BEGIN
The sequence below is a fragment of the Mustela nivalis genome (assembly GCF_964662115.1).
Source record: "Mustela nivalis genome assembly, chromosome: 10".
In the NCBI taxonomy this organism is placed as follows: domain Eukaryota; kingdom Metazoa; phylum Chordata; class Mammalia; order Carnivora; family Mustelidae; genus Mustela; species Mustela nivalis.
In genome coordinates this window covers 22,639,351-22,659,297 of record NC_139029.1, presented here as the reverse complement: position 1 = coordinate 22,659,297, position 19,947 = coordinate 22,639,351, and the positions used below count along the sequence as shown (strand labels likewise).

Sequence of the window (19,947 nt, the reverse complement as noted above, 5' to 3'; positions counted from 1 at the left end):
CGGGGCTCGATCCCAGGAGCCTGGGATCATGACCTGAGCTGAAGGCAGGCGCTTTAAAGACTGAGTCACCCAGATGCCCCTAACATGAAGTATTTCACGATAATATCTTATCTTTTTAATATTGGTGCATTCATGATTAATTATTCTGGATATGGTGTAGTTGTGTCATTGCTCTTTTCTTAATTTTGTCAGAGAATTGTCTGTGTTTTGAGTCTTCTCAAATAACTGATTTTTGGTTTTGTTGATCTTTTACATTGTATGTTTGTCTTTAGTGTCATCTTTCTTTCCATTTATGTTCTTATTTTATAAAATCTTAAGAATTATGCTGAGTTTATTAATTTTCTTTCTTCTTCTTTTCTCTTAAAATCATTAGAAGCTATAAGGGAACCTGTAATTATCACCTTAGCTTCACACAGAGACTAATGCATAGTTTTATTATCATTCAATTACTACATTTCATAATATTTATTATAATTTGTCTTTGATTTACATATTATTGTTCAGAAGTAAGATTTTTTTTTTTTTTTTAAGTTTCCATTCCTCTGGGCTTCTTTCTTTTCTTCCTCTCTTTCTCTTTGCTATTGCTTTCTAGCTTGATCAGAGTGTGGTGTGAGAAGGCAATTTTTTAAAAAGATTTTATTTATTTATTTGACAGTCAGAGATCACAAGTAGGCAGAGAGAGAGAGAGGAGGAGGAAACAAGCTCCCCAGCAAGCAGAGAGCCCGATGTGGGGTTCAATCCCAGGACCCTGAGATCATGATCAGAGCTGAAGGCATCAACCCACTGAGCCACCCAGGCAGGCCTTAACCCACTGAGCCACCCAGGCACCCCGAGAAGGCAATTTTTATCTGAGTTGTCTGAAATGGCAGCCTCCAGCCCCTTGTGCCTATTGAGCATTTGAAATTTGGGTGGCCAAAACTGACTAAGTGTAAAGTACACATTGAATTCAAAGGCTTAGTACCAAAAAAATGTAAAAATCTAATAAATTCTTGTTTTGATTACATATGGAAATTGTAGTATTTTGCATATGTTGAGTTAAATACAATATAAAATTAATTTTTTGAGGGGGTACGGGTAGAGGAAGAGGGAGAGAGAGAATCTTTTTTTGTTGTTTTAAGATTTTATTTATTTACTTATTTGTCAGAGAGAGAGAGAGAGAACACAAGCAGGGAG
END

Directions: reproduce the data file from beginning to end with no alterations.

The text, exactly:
The sequence below is a fragment of the Mustela nivalis genome (assembly GCF_964662115.1).
Source record: "Mustela nivalis genome assembly, chromosome: 10".
In the NCBI taxonomy this organism is placed as follows: domain Eukaryota; kingdom Metazoa; phylum Chordata; class Mammalia; order Carnivora; family Mustelidae; genus Mustela; species Mustela nivalis.
In genome coordinates this window covers 22,639,351-22,659,297 of record NC_139029.1, presented here as the reverse complement: position 1 = coordinate 22,659,297, position 19,947 = coordinate 22,639,351, and the positions used below count along the sequence as shown (strand labels likewise).

Sequence of the window (19,947 nt, the reverse complement as noted above, 5' to 3'; positions counted from 1 at the left end):
CGGGGCTCGATCCCAGGAGCCTGGGATCATGACCTGAGCTGAAGGCAGGCGCTTTAAAGACTGAGTCACCCAGATGCCCCTAACATGAAGTATTTCACGATAATATCTTATCTTTTTAATATTGGTGCATTCATGATTAATTATTCTGGATATGGTGTAGTTGTGTCATTGCTCTTTTCTTAATTTTGTCAGAGAATTGTCTGTGTTTTGAGTCTTCTCAAATAACTGATTTTTGGTTTTGTTGATCTTTTACATTGTATGTTTGTCTTTAGTGTCATCTTTCTTTCCATTTATGTTCTTATTTTATAAAATCTTAAGAATTATGCTGAGTTTATTAATTTTCTTTCTTCTTCTTTTCTCTTAAAATCATTAGAAGCTATAAGGGAACCTGTAATTATCACCTTAGCTTCACACAGAGACTAATGCATAGTTTTATTATCATTCAATTACTACATTTCATAATATTTATTATAATTTGTCTTTGATTTACATATTATTGTTCAGAAGTAAGATTTTTTTTTTTTTTTTAAGTTTCCATTCCTCTGGGCTTCTTTCTTTTCTTCCTCTCTTTCTCTTTGCTATTGCTTTCTAGCTTGATCAGAGTGTGGTGTGAGAAGGCAATTTTTTAAAAAGATTTTATTTATTTATTTGACAGTCAGAGATCACAAGTAGGCAGAGAGAGAGAGAGGAGGAGGAAACAAGCTCCCCAGCAAGCAGAGAGCCCGATGTGGGGTTCAATCCCAGGACCCTGAGATCATGATCAGAGCTGAAGGCATCAACCCACTGAGCCACCCAGGCAGGCCTTAACCCACTGAGCCACCCAGGCACCCCGAGAAGGCAATTTTTATCTGAGTTGTCTGAAATGGCAGCCTCCAGCCCCTTGTGCCTATTGAGCATTTGAAATTTGGGTGGCCAAAACTGACTAAGTGTAAAGTACACATTGAATTCAAAGGCTTAGTACCAAAAAAATGTAAAAATCTAATAAATTCTTGTTTTGATTACATATGGAAATTGTAGTATTTTGCATATGTTGAGTTAAATACAATATAAAATTAATTTTTTGAGGGGGTACGGGTAGAGGAAGAGGGAGAGAGAGAATCTTTTTTTGTTGTTTTAAGATTTTATTTATTTACTTATTTGTCAGAGAGAGAGAGAGAGAACACAAGCAGGGAG